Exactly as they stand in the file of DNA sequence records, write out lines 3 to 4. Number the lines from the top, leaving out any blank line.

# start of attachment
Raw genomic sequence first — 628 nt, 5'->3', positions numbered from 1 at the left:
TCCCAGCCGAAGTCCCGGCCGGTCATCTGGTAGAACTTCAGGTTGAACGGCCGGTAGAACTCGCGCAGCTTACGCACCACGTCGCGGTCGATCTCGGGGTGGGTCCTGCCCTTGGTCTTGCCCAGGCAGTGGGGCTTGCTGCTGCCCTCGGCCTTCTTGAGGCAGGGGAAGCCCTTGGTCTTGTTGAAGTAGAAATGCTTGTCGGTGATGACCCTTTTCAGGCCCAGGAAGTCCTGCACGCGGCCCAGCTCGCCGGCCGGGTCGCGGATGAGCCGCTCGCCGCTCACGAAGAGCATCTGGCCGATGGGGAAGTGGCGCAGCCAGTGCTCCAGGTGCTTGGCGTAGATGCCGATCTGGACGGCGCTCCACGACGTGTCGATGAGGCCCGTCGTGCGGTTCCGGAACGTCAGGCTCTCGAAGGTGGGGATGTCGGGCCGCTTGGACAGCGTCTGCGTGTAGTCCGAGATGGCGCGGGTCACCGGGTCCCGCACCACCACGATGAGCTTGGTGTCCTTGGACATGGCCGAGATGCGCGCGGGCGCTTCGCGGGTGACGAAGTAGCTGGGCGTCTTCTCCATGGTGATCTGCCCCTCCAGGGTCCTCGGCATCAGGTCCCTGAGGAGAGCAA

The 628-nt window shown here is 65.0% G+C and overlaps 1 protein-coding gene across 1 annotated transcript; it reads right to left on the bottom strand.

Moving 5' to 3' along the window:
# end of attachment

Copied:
The 628-nt window shown here is 65.0% G+C and overlaps 1 protein-coding gene across 1 annotated transcript; it reads right to left on the bottom strand.

Moving 5' to 3' along the window: